Among the most persistent challenges facing Bangladesh is child malnutrition – a chronic condition that is passed on from generation to generation, as malnourished mothers tend to have malnourished children.
CARE started its operations in Bangladesh (then East Pakistan) in 1949. Today, CARE Bangladesh amplifies the voices of the poor and the marginalized in ways that influence public opinion, development practices, and policy at all levels by drawing on grassroots experience and relationships with civil society, government, and the private sector.
We have made a long-term commitment to specific marginalized and vulnerable groups to achieve a lasting impact on the underlying causes of poverty and social injustice.
We seek a world of hope, tolerance and social justice, where poverty has been overcome and people live in dignity and security.
The Innovation through Sport: Promoting Leaders, Empowering Youth (ITSPLEY) project, administered through CARE’s Gender and Empowerment Unit, is a pioneering initiative that uses the "convening power of sports" to minimize the effects of poverty and social injustice on marginalized youth, especially girls, in four countries. This USAID-funded, three-year project began in Bangladesh, Egypt, Kenya and Tanzania in January 2009 and will conclude in January 2012.
As we celebrate International Day of the Girl, we can’t help remind ourselves of our own childhood. We think back on moments filled with laughter and tears, hopes and dreams. We recall stories of playing teacher to our stuffed animals, sport star with our siblings, or doctor to our best friends. These are the stories that make us laugh, make us cry, and push us to champion dreamers.
We believe that the greatest remaining obstacles to girls’ education were not a lack of schools or teachers, but the low social status in which girls are held.
The right to education is fundamental to the attainment and exercise of all human rights. From global movements such as Education for All (EFA) and the Millennium Development Goals (MDGs), to community-level declarations regarding equitable and free education, real and positive change is opening up educational opportunities previously not available to many of today’s children and youth.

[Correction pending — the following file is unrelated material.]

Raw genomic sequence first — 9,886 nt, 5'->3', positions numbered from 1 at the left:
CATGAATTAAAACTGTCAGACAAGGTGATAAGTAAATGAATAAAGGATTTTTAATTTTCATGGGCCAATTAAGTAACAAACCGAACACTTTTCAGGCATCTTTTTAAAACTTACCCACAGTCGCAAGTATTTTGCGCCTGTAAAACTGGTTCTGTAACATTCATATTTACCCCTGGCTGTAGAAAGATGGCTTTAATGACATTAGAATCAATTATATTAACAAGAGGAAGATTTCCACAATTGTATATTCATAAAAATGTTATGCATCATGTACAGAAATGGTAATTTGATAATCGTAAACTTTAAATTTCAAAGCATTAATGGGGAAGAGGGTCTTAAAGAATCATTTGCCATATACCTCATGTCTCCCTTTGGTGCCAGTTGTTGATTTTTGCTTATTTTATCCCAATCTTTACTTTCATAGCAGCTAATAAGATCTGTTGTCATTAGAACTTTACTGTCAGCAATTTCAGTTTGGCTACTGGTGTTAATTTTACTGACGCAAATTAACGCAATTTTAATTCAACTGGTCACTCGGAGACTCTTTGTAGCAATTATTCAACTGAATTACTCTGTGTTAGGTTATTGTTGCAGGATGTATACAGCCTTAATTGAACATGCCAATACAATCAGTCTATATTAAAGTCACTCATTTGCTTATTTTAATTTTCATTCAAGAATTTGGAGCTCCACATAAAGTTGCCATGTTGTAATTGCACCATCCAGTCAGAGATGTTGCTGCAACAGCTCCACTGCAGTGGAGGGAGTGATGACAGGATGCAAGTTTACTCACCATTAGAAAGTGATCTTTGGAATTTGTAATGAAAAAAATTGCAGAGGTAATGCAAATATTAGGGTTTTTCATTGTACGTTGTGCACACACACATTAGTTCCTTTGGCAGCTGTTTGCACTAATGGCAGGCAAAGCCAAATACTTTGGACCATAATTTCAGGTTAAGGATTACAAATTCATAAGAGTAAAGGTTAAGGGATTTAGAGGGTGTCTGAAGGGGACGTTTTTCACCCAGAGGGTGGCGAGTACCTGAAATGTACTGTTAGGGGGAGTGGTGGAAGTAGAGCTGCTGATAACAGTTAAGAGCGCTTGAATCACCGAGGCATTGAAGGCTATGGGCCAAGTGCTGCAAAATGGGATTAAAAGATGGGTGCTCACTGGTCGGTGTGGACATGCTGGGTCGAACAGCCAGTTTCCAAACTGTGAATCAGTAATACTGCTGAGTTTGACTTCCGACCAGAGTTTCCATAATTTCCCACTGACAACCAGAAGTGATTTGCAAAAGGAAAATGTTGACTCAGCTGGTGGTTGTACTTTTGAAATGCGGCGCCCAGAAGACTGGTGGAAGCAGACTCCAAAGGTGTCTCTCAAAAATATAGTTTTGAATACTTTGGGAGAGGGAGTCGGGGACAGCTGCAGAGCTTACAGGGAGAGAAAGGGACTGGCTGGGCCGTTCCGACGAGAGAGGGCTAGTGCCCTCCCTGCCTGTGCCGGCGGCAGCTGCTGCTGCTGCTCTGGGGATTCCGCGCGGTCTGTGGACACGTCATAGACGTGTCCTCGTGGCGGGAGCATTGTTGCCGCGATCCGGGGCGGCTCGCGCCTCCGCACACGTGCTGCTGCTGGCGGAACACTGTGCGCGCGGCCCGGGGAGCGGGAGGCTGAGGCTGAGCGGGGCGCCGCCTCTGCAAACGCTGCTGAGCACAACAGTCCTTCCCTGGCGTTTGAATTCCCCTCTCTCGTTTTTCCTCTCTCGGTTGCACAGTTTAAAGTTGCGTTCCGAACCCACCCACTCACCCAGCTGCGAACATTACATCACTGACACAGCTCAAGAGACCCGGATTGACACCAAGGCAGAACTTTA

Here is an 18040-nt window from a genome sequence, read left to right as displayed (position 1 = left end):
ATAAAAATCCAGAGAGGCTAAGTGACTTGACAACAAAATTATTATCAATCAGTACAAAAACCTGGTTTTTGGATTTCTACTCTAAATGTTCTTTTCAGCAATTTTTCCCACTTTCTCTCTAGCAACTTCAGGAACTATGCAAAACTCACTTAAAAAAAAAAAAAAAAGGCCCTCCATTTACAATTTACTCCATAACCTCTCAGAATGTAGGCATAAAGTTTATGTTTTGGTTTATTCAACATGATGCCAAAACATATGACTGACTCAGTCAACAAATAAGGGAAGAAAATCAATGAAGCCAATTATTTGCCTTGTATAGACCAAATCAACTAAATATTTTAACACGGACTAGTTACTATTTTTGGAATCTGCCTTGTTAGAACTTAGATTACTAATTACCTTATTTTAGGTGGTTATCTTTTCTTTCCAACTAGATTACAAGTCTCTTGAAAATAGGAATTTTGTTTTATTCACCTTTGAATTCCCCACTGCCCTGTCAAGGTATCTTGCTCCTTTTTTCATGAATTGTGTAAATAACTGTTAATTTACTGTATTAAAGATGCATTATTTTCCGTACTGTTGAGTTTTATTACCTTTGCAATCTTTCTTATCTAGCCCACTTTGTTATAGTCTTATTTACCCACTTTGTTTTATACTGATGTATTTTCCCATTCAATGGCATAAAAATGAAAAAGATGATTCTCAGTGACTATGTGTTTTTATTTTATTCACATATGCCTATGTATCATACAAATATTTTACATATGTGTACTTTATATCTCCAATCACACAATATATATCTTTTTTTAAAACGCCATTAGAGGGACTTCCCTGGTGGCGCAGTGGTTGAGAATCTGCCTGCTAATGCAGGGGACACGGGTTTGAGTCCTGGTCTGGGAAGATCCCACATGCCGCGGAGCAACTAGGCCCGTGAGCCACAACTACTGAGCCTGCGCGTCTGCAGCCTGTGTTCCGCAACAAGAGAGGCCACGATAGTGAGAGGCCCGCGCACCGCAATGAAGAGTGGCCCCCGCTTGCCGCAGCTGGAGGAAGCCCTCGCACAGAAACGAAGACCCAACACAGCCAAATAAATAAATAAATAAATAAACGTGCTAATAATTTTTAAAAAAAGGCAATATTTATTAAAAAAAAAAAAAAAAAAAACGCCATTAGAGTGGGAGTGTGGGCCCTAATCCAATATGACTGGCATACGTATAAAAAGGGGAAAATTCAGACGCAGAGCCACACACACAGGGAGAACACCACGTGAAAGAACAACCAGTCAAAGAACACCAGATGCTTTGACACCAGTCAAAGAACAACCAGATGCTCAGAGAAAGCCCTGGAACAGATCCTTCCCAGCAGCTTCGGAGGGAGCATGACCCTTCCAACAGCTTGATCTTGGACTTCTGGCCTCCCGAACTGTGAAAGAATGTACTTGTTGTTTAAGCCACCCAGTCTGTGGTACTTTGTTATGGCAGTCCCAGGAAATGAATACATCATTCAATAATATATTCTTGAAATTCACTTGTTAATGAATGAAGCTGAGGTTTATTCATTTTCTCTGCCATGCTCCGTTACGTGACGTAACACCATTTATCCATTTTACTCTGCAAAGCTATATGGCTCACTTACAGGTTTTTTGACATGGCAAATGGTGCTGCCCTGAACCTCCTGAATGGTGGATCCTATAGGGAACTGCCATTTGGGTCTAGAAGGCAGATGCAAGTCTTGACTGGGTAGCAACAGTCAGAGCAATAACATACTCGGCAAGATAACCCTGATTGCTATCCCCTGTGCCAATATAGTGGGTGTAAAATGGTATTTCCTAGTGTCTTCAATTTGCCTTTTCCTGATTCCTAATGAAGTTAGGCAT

In 2008, CARE launched an ambitious Market Engagement Strategy that aims to empower 10 million women and girls to transition from poverty to prosperity by 2015 by improving their ability to access and benefit from markets and employment. This report represents a first assessment of how we are doing.
Currently, CARE is implementing over 74 economic development programs in 66 countries. CARE’s position as one of the world’s largest international non-governmental organizations allows its economic development programs to extend this reach to achieve lasting impacts in fighting poverty. Our focus on the underlying causes of poverty and long-term presence in many countries, allow us to mobilize partnerships and resources to address some of the most intractable challenges countries face, bringing in the specialized expertise that is needed.
CARE’s programs in Economic Development work to improve the economic security and income opportunities of the poor. Currently, CARE is implementing 74 economic development projects in 43 countries throughout Africa, Asia, Europe, the Middle East and Latin America. In addition, CARE maintains ties with independent microfinance institutions (MFI) that have grown out of CARE’s economic development programming.
For over a decade, CARE’s HIV & AIDS programming and policy advocacy has highlighted the centrality of women’s empowerment within a broad rights-based approach to confronting HIV & AIDS. Implementers and women themselves have highlighted gender, class, race and other structural drivers of power as important infl uencers in determining sexual practices of at-risk populations.